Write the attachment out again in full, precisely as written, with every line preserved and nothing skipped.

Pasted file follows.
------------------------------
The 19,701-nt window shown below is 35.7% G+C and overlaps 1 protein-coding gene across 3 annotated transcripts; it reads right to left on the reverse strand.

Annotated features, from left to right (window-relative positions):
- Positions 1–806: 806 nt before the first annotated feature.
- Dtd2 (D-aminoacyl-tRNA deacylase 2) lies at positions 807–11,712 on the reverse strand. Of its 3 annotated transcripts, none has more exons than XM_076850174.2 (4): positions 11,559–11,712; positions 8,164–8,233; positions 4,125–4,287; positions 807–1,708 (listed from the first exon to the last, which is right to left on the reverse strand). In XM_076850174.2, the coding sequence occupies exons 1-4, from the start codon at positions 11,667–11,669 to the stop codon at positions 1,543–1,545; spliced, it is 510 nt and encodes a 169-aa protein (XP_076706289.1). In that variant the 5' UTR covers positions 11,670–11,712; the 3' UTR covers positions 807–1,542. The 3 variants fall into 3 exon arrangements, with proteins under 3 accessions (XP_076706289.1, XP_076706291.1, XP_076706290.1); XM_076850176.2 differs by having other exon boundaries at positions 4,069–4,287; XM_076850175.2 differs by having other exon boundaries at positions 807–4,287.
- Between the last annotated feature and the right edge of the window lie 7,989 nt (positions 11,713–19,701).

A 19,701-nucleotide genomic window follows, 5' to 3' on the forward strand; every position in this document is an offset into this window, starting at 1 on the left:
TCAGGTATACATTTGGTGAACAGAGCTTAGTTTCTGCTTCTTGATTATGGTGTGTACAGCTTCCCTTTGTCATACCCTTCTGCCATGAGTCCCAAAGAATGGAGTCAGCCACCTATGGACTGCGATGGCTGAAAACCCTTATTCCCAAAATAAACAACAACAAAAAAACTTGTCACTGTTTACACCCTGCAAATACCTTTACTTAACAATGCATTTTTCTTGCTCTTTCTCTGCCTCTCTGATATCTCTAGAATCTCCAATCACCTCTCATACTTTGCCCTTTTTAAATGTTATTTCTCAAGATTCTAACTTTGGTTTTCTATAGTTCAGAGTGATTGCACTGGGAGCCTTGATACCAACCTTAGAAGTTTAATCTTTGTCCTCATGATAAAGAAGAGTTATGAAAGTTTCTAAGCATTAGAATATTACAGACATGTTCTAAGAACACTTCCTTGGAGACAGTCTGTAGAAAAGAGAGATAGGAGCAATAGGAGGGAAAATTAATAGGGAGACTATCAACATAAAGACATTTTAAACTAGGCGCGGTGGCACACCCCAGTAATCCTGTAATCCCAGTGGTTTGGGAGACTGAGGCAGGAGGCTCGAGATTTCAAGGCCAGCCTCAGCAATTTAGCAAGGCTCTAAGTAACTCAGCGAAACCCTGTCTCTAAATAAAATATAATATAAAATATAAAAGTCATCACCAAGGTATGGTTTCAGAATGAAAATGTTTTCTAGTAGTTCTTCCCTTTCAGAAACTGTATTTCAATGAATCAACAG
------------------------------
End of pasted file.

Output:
The 19,701-nt window shown below is 35.7% G+C and overlaps 1 protein-coding gene across 3 annotated transcripts; it reads right to left on the reverse strand.

Annotated features, from left to right (window-relative positions):
- Positions 1–806: 806 nt before the first annotated feature.
- Dtd2 (D-aminoacyl-tRNA deacylase 2) lies at positions 807–11,712 on the reverse strand. Of its 3 annotated transcripts, none has more exons than XM_076850174.2 (4): positions 11,559–11,712; positions 8,164–8,233; positions 4,125–4,287; positions 807–1,708 (listed from the first exon to the last, which is right to left on the reverse strand). In XM_076850174.2, the coding sequence occupies exons 1-4, from the start codon at positions 11,667–11,669 to the stop codon at positions 1,543–1,545; spliced, it is 510 nt and encodes a 169-aa protein (XP_076706289.1). In that variant the 5' UTR covers positions 11,670–11,712; the 3' UTR covers positions 807–1,542. The 3 variants fall into 3 exon arrangements, with proteins under 3 accessions (XP_076706289.1, XP_076706291.1, XP_076706290.1); XM_076850176.2 differs by having other exon boundaries at positions 4,069–4,287; XM_076850175.2 differs by having other exon boundaries at positions 807–4,287.
- Between the last annotated feature and the right edge of the window lie 7,989 nt (positions 11,713–19,701).

A 19,701-nucleotide genomic window follows, 5' to 3' on the forward strand; every position in this document is an offset into this window, starting at 1 on the left:
TCAGGTATACATTTGGTGAACAGAGCTTAGTTTCTGCTTCTTGATTATGGTGTGTACAGCTTCCCTTTGTCATACCCTTCTGCCATGAGTCCCAAAGAATGGAGTCAGCCACCTATGGACTGCGATGGCTGAAAACCCTTATTCCCAAAATAAACAACAACAAAAAAACTTGTCACTGTTTACACCCTGCAAATACCTTTACTTAACAATGCATTTTTCTTGCTCTTTCTCTGCCTCTCTGATATCTCTAGAATCTCCAATCACCTCTCATACTTTGCCCTTTTTAAATGTTATTTCTCAAGATTCTAACTTTGGTTTTCTATAGTTCAGAGTGATTGCACTGGGAGCCTTGATACCAACCTTAGAAGTTTAATCTTTGTCCTCATGATAAAGAAGAGTTATGAAAGTTTCTAAGCATTAGAATATTACAGACATGTTCTAAGAACACTTCCTTGGAGACAGTCTGTAGAAAAGAGAGATAGGAGCAATAGGAGGGAAAATTAATAGGGAGACTATCAACATAAAGACATTTTAAACTAGGCGCGGTGGCACACCCCAGTAATCCTGTAATCCCAGTGGTTTGGGAGACTGAGGCAGGAGGCTCGAGATTTCAAGGCCAGCCTCAGCAATTTAGCAAGGCTCTAAGTAACTCAGCGAAACCCTGTCTCTAAATAAAATATAATATAAAATATAAAAGTCATCACCAAGGTATGGTTTCAGAATGAAAATGTTTTCTAGTAGTTCTTCCCTTTCAGAAACTGTATTTCAATGAATCAACAG